Friday, July 11, 2014

This Amazed Me

This morning, I came across a reference from the National Weather Surface that spoke of anticyclonic winds extending from the Arklatex to the Azores.  From Texas to Europe?? A quick check of the amazing Earth website showed this:
A little tough to see when the lines aren't moving, but darkish blue means slow winds, greenish is stronger winds tending to orange and red for the strongest winds (usually only at higher levels in the atmosphere - these are surface winds).  There really is a clockwise (anticyclonic) wind field from the coast of Spain to the coast of Florida and it actually does extend to Texas where it wraps up into the mainland of the US.  That blue area covering a couple of thousand miles of open Atlantic is the relative calm characteristic of high pressure centers at the surface.  What does this mean?  Pretty much nothing.   Just interesting.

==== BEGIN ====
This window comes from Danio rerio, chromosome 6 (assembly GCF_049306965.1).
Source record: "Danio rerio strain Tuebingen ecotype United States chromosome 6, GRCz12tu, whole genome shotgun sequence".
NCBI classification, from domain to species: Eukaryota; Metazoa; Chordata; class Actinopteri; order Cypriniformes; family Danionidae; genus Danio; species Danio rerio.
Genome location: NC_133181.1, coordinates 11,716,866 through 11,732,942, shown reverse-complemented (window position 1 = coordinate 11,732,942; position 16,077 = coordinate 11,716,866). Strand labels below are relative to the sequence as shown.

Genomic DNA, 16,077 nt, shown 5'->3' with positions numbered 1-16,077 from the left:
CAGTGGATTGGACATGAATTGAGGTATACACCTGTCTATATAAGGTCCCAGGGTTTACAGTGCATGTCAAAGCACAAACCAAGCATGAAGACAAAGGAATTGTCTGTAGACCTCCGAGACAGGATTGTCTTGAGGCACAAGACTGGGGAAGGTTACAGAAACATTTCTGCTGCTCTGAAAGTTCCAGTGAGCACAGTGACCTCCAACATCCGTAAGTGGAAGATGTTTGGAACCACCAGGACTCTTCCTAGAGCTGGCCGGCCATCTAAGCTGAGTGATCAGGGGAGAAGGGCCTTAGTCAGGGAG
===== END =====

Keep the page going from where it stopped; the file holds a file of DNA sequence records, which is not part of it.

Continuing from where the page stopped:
The situation is somewhat different tonight, but the big picture summary of high pressure in control from the southeast coast of the US to Europe is still the same.  Earth is one of those places I could spend hours watching. 


  1. So that's why they forecast Sahara dust and no rain here today. First day in a couple of weeks with no rain.
    Fla. (east coast about 100 miles north of Miami)

  2. Interesting to look at the website. I don't see direct winds blowing from the Sahara over here now. I guess it doesn't need to be continuous as long as a cloud stays together all the way over.

    For you non-Floridians: it's pretty common to get Sahara dust here in the summer because we tend to get a long period when the prevailing winds blow east to west.